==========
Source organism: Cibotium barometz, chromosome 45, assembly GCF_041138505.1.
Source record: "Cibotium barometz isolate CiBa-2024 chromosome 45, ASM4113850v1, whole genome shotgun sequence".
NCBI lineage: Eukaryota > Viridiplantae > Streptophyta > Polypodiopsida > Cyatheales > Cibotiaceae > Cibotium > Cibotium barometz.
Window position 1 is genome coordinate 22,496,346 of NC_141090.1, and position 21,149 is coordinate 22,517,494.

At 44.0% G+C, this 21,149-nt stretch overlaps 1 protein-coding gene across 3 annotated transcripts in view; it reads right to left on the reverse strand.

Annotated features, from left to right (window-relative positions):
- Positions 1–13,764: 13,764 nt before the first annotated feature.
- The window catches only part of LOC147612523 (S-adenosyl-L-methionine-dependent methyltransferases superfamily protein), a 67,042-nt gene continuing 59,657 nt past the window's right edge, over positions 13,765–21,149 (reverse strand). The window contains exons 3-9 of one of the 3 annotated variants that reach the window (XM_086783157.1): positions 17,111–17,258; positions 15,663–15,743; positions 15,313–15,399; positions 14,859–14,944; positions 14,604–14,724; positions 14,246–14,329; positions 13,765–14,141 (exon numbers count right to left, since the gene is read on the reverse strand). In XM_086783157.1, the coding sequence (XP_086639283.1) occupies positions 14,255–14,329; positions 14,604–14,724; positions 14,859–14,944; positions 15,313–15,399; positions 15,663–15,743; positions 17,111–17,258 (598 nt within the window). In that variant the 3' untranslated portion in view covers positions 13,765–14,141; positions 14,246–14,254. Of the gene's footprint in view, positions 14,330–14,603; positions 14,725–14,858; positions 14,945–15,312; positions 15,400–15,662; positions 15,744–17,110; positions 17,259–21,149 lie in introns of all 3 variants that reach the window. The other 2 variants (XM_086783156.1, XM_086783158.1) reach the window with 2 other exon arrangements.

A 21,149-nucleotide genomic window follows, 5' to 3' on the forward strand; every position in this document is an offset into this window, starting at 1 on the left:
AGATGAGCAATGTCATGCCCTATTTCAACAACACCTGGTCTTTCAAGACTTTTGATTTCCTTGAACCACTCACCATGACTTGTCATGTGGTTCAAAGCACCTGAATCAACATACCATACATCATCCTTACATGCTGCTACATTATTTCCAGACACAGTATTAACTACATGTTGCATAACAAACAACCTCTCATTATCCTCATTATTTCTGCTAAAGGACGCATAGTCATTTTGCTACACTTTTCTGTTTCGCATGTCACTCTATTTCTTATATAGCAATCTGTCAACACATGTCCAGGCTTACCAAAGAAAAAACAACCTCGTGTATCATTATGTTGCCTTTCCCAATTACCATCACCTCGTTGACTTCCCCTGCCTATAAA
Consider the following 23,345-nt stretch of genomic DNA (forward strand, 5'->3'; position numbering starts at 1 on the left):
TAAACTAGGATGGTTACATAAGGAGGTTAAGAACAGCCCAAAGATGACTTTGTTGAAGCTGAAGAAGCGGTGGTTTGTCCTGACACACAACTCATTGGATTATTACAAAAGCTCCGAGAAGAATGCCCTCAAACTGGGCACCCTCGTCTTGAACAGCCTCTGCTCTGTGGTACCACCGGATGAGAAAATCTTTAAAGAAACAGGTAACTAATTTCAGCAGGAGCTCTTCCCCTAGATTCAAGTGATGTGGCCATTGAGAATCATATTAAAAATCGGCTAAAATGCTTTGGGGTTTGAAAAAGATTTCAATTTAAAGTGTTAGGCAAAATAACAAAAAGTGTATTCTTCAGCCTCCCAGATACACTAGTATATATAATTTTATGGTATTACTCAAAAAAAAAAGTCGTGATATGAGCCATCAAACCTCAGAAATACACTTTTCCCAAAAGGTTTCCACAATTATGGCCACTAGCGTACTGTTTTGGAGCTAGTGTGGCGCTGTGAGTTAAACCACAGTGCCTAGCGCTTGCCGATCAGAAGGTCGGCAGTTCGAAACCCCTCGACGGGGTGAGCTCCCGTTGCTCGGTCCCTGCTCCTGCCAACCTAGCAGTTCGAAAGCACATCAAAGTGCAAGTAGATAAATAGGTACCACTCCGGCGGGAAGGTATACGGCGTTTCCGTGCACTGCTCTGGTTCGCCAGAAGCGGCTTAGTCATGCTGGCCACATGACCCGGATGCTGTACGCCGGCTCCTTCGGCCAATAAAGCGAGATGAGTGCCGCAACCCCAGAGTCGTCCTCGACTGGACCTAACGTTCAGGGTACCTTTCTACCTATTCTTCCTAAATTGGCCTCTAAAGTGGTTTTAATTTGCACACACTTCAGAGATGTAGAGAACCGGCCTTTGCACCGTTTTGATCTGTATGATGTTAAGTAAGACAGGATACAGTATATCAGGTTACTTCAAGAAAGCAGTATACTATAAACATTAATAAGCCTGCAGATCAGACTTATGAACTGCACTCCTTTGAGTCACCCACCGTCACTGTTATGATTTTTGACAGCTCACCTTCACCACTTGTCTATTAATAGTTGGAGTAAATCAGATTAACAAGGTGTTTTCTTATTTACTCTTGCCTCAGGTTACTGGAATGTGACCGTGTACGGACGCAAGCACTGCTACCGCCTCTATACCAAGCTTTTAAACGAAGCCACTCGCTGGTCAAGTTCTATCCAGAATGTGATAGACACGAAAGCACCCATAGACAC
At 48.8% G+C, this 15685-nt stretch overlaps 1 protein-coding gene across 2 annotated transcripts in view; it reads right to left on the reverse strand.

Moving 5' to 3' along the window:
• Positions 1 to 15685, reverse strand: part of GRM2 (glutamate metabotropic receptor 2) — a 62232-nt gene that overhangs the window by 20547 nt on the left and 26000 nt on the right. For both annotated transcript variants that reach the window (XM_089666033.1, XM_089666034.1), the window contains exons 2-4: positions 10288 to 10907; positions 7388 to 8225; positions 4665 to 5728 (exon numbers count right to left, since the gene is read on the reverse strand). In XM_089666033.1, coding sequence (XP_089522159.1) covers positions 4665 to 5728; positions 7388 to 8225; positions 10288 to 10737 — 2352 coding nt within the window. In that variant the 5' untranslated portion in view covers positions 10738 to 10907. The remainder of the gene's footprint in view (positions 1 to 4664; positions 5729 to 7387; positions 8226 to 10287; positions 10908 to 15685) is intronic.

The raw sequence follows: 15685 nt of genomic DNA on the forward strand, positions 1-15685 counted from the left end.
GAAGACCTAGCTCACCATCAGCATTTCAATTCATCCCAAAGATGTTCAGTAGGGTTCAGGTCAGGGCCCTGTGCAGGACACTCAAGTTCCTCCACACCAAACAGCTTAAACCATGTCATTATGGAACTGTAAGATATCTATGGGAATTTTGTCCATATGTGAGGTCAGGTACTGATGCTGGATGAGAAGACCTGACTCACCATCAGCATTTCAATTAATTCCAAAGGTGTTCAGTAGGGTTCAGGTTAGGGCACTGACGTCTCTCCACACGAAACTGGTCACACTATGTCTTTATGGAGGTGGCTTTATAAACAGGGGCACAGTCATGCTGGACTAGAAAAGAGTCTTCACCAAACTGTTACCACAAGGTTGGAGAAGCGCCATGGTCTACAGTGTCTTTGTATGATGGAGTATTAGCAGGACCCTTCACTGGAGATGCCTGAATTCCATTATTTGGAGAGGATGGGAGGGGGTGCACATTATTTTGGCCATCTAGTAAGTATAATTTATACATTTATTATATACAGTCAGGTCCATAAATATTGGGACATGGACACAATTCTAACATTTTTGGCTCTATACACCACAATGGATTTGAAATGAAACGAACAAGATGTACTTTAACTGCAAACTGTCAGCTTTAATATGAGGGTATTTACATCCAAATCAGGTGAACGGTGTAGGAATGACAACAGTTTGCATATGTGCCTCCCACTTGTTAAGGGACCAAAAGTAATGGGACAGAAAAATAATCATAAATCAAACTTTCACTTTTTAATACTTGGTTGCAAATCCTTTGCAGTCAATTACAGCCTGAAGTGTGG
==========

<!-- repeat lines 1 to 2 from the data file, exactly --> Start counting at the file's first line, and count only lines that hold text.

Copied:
Source organism: Cibotium barometz, chromosome 45, assembly GCF_041138505.1.
Source record: "Cibotium barometz isolate CiBa-2024 chromosome 45, ASM4113850v1, whole genome shotgun sequence".